One decision changed Nick Nevarezâ€™s life forever. He chose to go to a party and get in a car with drunk driver who got in a severe car accident. After the accident, half of Nickâ€™s skull was missing and the doctors declared him dead on arrival.
Nick survived the car crash and now has a 45 percent prosthetic skull. With his â€œsecond chance at lifeâ€ he has spoken to thousands of young people about the real consequences involved with substance abuse. Nick told his story at a press conference held to release a new study on alcohol in the San Gabriel Valley.
Pasadena ranked both the worst and the best in the San Gabriel Valley in a recently completed study called â€œAlcohol and Your Cityâ€ by RAD: Rethinking Alcohol and other Drugs that found 21 percent of Pasadena teens have used alcohol in the last 30 days.
â€œWhat is being done here is really groundbreaking work. Itâ€™s the kind of work that will move the ball forward in the fight against all the consequences of drugs and alcohol,â€ Pasadena Public Health Director Dr. Eric Walsh said.
In an attempt to bring at least one critical voice to the commercials and television shows that make alcohol â€œcoolâ€ and appear to be â€œmore important than anything else,â€ several groups across the San Gabriel Valley banded together to make a report card that graded each city based on several alcohol factors.
With the high concentration of restaurants and liquor stores in Pasadena and relatively small population, Pasadena ranked last of the 26 San Gabriel Valley cites for having the most alcohol retailers per capita. Pasadena also had a significantly higher amount of alcohol-involved collisions than the region, with 47 alcohol-involved collisions.
However, Pasadenaâ€™s long history of using local measure to mitigate the impact of alcohol use ranked Pasadena as number one in having the most effective ordinances in place.
â€œWe have the highest score in the whole San Gabriel Valley in active policies. That score is important because that means that we are proactively really trying to change things, to reduce the risks to children, to youth and to families, and to everybody else who comes to this town. But we can still do more,â€ Dr. Walsh said.
The city currently has adopted a Conditional Use Permit, Deemed Approved and Alcohol Overlay District policies which all have special zoning requirements that try to minimize the overuse of alcohol.
The study noted three recommendations that could further improve Pasadenaâ€™s Alcohol Use and Alcohol Density grades.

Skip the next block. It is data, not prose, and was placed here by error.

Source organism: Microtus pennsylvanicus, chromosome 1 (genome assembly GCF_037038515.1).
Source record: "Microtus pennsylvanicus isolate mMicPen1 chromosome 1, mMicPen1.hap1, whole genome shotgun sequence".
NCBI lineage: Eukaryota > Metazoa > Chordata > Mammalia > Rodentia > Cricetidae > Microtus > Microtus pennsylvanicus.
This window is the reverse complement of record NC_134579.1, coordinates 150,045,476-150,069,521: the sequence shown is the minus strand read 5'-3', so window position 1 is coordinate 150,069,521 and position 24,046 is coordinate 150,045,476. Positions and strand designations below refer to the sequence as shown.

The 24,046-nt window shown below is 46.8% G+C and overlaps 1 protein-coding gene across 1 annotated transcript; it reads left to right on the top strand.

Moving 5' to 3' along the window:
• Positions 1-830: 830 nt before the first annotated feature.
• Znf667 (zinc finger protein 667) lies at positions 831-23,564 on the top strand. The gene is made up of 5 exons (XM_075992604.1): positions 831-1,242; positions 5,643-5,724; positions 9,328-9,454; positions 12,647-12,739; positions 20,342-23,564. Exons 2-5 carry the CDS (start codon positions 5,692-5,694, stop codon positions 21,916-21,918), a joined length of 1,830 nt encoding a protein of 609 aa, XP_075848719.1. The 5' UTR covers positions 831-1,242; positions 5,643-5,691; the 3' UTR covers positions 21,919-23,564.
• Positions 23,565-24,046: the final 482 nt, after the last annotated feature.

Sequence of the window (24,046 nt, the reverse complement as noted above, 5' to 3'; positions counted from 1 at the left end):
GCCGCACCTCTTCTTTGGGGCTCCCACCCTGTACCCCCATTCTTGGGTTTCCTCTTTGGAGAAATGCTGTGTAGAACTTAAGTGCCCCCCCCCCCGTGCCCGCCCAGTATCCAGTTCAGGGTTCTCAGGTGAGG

â€œWeâ€™re looking at things like a social host ordinance, where someone hosts a party at their house and underage people drink, and when those underage people drinks and drives, and something happens, the host is at least in part responsible,â€ Dr. Walsh said.
Walsh also realized that many of the alcohol related collisions result from heavy drinking at the Rose Bowl and asked if there is a way that to make it more difficult for people to drink heavily at the game and then just drive into the streets.
The study asked Pasadena to consider placing a freeze on adding Off-Sale Alcohol retailers, such as liquor stores. The City Council recently took one small step toward ridding the most concentrated area of the city, northwest Pasadena, of these â€œnuisance propertiesâ€ in an adopted revision to the inclusionary housing ordinance.
â€œIt is amazing report and it really does help the residents, the community leaders, community organizations as well as policy makers in their understanding of the problem and in recommendations on how to address the problem,â€ Walsh said.
This study will kick start intensified education campaigns in the City by Day One, who helped complete the study as part of the RAD Coalition in combination with the Pasadena Public Health Department.
The RAD Coalition is made up of several organizations who contributed to the study including Pasadena Public Health Department, Day One, Jewish Family Service, Los angeles County Office of Education, NCADD, Pacific Clinics and Prototypes.
The speakers at a press conference identified that the hope is to begin a dialogue around excessive alcohol consumption and underage alcohol consumption that will lead to change.
The RAD group urges families to â€œrethink your drinkâ€ over the holiday season and try a Cranberry Sparkler instead:
Gather: 1 1/2 ounces Blackberry Puree
2 ounces white cranberry juice
2 to 3 ounces sparkling water
1 sprig mint, for garnish
Mix: Place blackberry puree and
cranberry juice in a champagne flute.
Add sparkling water to fill. Garnish with mint.